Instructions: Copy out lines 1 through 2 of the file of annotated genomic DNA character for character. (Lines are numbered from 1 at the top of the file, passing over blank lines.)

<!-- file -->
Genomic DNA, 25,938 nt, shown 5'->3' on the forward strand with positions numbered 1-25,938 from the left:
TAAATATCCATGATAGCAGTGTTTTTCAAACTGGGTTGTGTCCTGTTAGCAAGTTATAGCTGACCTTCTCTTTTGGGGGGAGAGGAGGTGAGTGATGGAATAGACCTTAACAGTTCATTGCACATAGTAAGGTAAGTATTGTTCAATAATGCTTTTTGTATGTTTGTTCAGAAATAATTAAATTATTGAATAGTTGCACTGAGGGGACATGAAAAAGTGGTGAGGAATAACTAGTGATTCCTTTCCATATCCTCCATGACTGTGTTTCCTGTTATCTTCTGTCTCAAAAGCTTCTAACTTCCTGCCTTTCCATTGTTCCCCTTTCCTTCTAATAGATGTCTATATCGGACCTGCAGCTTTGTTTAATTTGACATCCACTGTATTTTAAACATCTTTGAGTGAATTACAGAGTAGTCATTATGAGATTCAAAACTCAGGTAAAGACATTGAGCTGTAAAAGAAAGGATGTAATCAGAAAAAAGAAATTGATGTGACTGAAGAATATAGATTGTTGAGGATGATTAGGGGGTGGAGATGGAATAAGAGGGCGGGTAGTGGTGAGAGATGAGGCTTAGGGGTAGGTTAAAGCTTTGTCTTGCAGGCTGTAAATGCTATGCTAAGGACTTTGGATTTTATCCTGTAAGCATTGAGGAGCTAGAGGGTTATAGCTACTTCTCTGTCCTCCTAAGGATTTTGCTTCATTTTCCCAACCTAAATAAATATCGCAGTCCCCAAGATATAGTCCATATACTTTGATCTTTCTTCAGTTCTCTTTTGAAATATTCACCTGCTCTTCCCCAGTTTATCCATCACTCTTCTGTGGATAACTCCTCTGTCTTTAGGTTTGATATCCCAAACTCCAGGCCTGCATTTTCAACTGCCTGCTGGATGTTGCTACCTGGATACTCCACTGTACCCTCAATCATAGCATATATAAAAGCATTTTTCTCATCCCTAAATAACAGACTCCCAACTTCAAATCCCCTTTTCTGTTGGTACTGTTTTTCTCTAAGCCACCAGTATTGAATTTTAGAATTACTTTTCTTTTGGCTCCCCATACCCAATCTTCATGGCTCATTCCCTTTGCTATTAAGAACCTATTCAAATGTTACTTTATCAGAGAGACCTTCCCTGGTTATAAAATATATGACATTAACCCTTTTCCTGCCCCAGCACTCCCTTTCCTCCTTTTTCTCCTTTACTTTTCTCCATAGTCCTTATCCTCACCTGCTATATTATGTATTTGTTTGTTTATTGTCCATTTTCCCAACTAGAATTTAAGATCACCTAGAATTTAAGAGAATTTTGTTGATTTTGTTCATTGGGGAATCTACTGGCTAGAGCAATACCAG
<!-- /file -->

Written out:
Genomic DNA, 25,938 nt, shown 5'->3' on the forward strand with positions numbered 1-25,938 from the left:
TAAATATCCATGATAGCAGTGTTTTTCAAACTGGGTTGTGTCCTGTTAGCAAGTTATAGCTGACCTTCTCTTTTGGGGGGAGAGGAGGTGAGTGATGGAATAGACCTTAACAGTTCATTGCACATAGTAAGGTAAGTATTGTTCAATAATGCTTTTTGTATGTTTGTTCAGAAATAATTAAATTATTGAATAGTTGCACTGAGGGGACATGAAAAAGTGGTGAGGAATAACTAGTGATTCCTTTCCATATCCTCCATGACTGTGTTTCCTGTTATCTTCTGTCTCAAAAGCTTCTAACTTCCTGCCTTTCCATTGTTCCCCTTTCCTTCTAATAGATGTCTATATCGGACCTGCAGCTTTGTTTAATTTGACATCCACTGTATTTTAAACATCTTTGAGTGAATTACAGAGTAGTCATTATGAGATTCAAAACTCAGGTAAAGACATTGAGCTGTAAAAGAAAGGATGTAATCAGAAAAAAGAAATTGATGTGACTGAAGAATATAGATTGTTGAGGATGATTAGGGGGTGGAGATGGAATAAGAGGGCGGGTAGTGGTGAGAGATGAGGCTTAGGGGTAGGTTAAAGCTTTGTCTTGCAGGCTGTAAATGCTATGCTAAGGACTTTGGATTTTATCCTGTAAGCATTGAGGAGCTAGAGGGTTATAGCTACTTCTCTGTCCTCCTAAGGATTTTGCTTCATTTTCCCAACCTAAATAAATATCGCAGTCCCCAAGATATAGTCCATATACTTTGATCTTTCTTCAGTTCTCTTTTGAAATATTCACCTGCTCTTCCCCAGTTTATCCATCACTCTTCTGTGGATAACTCCTCTGTCTTTAGGTTTGATATCCCAAACTCCAGGCCTGCATTTTCAACTGCCTGCTGGATGTTGCTACCTGGATACTCCACTGTACCCTCAATCATAGCATATATAAAAGCATTTTTCTCATCCCTAAATAACAGACTCCCAACTTCAAATCCCCTTTTCTGTTGGTACTGTTTTTCTCTAAGCCACCAGTATTGAATTTTAGAATTACTTTTCTTTTGGCTCCCCATACCCAATCTTCATGGCTCATTCCCTTTGCTATTAAGAACCTATTCAAATGTTACTTTATCAGAGAGACCTTCCCTGGTTATAAAATATATGACATTAACCCTTTTCCTGCCCCAGCACTCCCTTTCCTCCTTTTTCTCCTTTACTTTTCTCCATAGTCCTTATCCTCACCTGCTATATTATGTATTTGTTTGTTTATTGTCCATTTTCCCAACTAGAATTTAAGATCACCTAGAATTTAAGAGAATTTTGTTGATTTTGTTCATTGGGGAATCTACTGGCTAGAGCAATACCAG